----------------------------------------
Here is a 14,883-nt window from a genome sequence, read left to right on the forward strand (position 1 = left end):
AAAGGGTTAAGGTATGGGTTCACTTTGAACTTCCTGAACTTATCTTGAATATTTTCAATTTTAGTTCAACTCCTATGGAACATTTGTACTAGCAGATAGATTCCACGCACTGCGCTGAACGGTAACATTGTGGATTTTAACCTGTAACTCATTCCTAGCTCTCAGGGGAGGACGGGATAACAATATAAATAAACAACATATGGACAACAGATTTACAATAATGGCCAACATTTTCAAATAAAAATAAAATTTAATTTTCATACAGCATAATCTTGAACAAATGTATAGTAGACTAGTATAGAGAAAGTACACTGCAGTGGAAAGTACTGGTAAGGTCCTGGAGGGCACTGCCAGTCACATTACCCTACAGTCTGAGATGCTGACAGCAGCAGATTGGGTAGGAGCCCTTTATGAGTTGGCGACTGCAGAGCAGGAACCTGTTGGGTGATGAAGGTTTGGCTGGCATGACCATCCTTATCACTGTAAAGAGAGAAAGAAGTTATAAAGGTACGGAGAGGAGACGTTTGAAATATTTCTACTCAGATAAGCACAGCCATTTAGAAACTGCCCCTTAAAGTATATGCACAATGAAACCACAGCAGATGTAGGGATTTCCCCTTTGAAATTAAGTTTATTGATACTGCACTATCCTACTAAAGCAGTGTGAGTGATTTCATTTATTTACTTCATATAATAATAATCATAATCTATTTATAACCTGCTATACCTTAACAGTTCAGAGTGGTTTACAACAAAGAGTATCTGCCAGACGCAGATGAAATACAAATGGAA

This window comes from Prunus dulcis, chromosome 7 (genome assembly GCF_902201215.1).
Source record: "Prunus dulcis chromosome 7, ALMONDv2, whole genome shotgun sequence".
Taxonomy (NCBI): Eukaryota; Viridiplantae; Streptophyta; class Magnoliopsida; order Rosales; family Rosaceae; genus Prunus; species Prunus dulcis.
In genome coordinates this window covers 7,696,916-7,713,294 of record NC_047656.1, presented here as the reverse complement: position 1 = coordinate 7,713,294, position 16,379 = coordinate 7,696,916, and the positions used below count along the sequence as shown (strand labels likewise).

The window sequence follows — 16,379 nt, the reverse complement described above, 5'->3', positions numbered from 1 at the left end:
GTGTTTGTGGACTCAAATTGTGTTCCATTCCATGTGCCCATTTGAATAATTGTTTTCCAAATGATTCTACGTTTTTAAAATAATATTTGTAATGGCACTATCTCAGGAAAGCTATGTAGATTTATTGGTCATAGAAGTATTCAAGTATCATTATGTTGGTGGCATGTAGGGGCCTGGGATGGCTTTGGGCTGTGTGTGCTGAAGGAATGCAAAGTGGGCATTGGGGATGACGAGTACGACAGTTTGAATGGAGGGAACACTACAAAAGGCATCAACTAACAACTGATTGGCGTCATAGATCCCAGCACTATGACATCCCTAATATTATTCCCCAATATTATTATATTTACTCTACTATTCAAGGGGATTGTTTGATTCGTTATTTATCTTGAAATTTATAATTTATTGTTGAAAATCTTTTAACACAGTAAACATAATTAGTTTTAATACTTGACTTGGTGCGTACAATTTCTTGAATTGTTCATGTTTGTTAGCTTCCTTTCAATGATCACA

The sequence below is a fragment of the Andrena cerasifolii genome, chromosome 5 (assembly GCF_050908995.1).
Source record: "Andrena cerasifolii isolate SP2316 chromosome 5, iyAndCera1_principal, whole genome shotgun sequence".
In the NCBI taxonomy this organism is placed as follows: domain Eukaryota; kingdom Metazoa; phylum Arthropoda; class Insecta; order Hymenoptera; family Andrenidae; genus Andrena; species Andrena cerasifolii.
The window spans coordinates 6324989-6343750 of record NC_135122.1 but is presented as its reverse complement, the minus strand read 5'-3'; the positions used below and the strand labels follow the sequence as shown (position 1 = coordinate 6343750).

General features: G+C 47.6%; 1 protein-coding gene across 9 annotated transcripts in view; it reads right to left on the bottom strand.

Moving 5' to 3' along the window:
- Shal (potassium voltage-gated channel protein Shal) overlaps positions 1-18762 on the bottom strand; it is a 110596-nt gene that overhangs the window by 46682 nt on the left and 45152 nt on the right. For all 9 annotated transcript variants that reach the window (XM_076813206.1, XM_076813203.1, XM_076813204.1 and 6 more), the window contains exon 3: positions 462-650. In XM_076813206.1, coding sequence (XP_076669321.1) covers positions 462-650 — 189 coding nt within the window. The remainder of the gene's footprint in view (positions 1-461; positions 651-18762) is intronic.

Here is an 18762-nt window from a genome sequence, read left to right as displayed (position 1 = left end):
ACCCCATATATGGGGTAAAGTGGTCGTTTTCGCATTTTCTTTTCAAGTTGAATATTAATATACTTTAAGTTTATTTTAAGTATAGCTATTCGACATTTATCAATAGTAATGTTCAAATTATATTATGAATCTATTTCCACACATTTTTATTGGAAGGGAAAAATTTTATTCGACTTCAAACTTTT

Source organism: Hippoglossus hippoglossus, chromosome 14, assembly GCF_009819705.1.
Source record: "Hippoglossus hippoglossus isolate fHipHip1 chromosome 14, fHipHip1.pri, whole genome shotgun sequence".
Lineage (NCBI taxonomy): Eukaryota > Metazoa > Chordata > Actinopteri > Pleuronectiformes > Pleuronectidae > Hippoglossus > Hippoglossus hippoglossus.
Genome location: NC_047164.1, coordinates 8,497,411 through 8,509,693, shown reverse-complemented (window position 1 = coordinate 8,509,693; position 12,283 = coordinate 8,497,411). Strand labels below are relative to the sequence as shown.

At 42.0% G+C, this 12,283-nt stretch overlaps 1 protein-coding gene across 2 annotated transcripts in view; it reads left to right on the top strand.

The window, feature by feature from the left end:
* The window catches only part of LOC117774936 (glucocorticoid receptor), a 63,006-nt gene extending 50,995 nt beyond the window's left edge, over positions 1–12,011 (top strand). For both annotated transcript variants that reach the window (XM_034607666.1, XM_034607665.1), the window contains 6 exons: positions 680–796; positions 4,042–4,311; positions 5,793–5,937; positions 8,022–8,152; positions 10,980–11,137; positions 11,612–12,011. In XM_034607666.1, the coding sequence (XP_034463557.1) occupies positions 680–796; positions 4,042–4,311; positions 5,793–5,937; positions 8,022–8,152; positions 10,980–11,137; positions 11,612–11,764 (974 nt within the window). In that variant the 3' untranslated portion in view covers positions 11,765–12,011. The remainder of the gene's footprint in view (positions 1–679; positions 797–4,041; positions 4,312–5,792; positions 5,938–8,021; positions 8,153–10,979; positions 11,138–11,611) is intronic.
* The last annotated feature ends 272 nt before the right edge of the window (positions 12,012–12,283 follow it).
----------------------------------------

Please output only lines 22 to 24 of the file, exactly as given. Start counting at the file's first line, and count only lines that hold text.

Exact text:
At 42.0% G+C, this 12,283-nt stretch overlaps 1 protein-coding gene across 2 annotated transcripts in view; it reads left to right on the top strand.

The window, feature by feature from the left end:
* The window catches only part of LOC117774936 (glucocorticoid receptor), a 63,006-nt gene extending 50,995 nt beyond the window's left edge, over positions 1–12,011 (top strand). For both annotated transcript variants that reach the window (XM_034607666.1, XM_034607665.1), the window contains 6 exons: positions 680–796; positions 4,042–4,311; positions 5,793–5,937; positions 8,022–8,152; positions 10,980–11,137; positions 11,612–12,011. In XM_034607666.1, the coding sequence (XP_034463557.1) occupies positions 680–796; positions 4,042–4,311; positions 5,793–5,937; positions 8,022–8,152; positions 10,980–11,137; positions 11,612–11,764 (974 nt within the window). In that variant the 3' untranslated portion in view covers positions 11,765–12,011. The remainder of the gene's footprint in view (positions 1–679; positions 797–4,041; positions 4,312–5,792; positions 5,938–8,021; positions 8,153–10,979; positions 11,138–11,611) is intronic.